Christian Education by A.T Jones
1. CHRISTIAN EDUCATION.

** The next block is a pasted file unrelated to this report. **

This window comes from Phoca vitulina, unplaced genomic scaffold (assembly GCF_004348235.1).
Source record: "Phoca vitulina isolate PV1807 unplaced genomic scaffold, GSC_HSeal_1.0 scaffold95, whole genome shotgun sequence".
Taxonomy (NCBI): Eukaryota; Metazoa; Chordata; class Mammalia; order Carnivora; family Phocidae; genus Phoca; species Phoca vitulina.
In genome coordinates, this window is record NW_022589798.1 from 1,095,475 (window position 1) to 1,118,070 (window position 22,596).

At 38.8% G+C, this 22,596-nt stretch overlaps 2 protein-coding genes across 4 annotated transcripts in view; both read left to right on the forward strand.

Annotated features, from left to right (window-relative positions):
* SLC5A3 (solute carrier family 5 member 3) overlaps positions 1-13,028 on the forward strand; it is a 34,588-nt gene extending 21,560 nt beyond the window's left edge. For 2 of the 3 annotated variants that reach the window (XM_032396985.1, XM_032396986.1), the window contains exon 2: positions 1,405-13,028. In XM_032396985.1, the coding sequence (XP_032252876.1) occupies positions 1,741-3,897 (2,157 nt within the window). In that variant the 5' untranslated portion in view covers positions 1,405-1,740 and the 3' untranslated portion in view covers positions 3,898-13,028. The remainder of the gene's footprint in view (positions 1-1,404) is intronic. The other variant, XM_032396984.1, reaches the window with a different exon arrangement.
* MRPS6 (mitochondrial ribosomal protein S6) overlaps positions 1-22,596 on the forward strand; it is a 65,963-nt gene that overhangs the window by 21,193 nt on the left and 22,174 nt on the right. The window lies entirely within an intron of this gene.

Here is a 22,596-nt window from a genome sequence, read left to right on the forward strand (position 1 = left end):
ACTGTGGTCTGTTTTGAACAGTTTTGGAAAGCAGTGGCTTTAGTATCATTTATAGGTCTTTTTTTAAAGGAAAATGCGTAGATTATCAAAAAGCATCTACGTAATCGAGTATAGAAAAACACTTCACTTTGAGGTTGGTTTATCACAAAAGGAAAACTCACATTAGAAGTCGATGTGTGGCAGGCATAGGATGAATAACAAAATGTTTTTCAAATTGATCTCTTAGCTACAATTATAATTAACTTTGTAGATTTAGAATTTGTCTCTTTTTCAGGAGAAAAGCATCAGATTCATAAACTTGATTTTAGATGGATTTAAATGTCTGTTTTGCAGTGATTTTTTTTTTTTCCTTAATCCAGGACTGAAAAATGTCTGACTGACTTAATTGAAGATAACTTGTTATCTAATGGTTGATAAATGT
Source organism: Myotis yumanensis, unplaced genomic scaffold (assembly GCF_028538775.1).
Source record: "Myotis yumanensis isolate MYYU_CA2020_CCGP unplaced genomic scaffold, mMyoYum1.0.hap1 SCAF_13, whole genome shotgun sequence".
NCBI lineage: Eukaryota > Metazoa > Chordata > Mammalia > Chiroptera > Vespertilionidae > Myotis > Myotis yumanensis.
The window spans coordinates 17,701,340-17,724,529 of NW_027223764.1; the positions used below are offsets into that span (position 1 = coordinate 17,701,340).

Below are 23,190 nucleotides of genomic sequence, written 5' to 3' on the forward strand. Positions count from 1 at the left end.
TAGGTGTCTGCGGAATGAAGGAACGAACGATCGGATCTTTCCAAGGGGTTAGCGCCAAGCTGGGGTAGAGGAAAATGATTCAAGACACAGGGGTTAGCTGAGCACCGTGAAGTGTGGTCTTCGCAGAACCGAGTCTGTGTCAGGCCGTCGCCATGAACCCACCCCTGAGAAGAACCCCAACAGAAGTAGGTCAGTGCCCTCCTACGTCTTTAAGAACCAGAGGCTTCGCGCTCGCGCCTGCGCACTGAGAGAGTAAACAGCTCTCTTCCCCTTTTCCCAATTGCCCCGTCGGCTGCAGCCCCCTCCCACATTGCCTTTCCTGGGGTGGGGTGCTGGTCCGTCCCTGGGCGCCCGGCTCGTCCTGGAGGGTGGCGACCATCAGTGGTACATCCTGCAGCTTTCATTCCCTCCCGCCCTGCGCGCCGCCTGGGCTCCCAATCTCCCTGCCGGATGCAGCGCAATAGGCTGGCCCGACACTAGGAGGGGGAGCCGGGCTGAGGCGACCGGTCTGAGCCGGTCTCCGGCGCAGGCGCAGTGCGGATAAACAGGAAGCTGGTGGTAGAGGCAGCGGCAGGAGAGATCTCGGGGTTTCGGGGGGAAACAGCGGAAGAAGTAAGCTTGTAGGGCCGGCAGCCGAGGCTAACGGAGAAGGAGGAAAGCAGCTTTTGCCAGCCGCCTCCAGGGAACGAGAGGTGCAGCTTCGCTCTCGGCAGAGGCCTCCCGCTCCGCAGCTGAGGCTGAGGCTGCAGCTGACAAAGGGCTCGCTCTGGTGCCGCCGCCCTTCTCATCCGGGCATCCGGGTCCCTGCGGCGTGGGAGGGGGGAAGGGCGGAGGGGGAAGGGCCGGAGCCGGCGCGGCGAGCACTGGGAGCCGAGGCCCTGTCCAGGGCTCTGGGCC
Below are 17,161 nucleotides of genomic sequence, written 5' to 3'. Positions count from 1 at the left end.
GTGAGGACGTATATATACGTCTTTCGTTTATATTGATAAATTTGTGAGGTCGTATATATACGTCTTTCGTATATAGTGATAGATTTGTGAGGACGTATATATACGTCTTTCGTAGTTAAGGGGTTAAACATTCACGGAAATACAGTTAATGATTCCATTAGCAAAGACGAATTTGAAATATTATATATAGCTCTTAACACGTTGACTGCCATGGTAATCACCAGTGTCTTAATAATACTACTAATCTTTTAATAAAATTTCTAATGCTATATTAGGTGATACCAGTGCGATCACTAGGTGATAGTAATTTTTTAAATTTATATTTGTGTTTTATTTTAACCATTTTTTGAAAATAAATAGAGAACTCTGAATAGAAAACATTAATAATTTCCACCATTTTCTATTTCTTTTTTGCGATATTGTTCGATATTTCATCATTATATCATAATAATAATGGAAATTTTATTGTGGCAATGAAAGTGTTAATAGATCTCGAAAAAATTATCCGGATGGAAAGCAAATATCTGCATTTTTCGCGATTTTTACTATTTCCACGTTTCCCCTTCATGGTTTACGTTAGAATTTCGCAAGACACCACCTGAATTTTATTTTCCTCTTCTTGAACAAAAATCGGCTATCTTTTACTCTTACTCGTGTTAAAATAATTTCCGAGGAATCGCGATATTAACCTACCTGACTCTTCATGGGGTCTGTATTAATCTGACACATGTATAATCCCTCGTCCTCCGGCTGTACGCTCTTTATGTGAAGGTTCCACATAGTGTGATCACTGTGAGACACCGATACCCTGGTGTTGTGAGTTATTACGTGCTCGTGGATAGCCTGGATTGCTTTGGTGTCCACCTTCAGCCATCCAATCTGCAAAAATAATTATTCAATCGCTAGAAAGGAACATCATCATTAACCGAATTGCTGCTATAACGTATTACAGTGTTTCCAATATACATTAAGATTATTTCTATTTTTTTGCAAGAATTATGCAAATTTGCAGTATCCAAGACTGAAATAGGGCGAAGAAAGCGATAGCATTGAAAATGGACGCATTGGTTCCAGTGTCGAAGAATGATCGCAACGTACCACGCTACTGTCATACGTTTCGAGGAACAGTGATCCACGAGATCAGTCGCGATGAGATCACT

WHATSOEVER is not Christian, is not becoming to Christians. A Christianeducation is the only education that can possibly be becoming to Christians. In Christianeducation the Book of Christianity must be preeminent. The Bible is the Book of Christianity.The purpose of Christian education is to build up Christians. Nothing that is notChristian can ever properly be brought into the education of a Christian, any more thancan anything that is not Christian be properly brought into any other phase of the life of the Christian. Therefore, the Book of Christianity, -- the Bible, -- must be the standard of Christian education; it must be the test of everything that enters into the education of aChristian; and it must supply all that is needed in the education of the Christian. And thiscontemplates education in the highest, broadest, and best sense -- the all-round, practicaldevelopment of the individual, mentally, physically, and morally.It has been, and it is, too much supposed that Christianity has to do only with a sort of spiritualized existence, apart from the real occupations and practical things of life. Thiswill never do. Christianity belongs in the deepest sense as a vital working force, in all thatever rightly can go to make up the sum of human life upon the earth. And Christianeducation is true to its name and profession only when it demonstrates this all-pervading power of Christianity as a vital element in all that can properly enter into the course of human life.It can not be denied that the life of Christ is the demonstration of Christianity. Heis the model Man: the Pattern of what every man must be to be a perfect Christian. And itis certain that Christ in human flesh demonstrating the Christian life on earth, put Himself in vital connection with every true relationship of human life upon this earth. He cameinto the world an infant; He grew up from infancy to manhood, as people in this world do;He met all that human beings in this world meet as they grow up; He met all thevicissitudes and experiences of human life, precisely, as to the fact, as all people meetthem; for "in all things it behooved Him to be made like unto His brethren." He was "inall points tempted like as we are;" and He worked as a carpenter with Joseph, until theday of His showing unto Israel in the active work of His preaching, healing, ministry.And He was just as much the Saviour of the world when He was sawing boards andmaking benches and tables, as He was when He was preaching the sermon on the mount.And this demonstrates that Christianity just as truly and as vitally enters into themechanical or other affairs of every-day life as it does into the preaching of the divinestsermon that was ever delivered.And yet, in all this Jesus was only the Word made flesh. The Word of God, inwritten form, was in the world before Jesus came in the flesh; but through the blindnessand hardness of heart of men, that Word was not allowed to manifest itself truly in theflesh. He came that this might be allowed. In Him, the Word that was here before Hecame, was made flesh, and dwelt among men, as the model Man. Since, then, Jesus was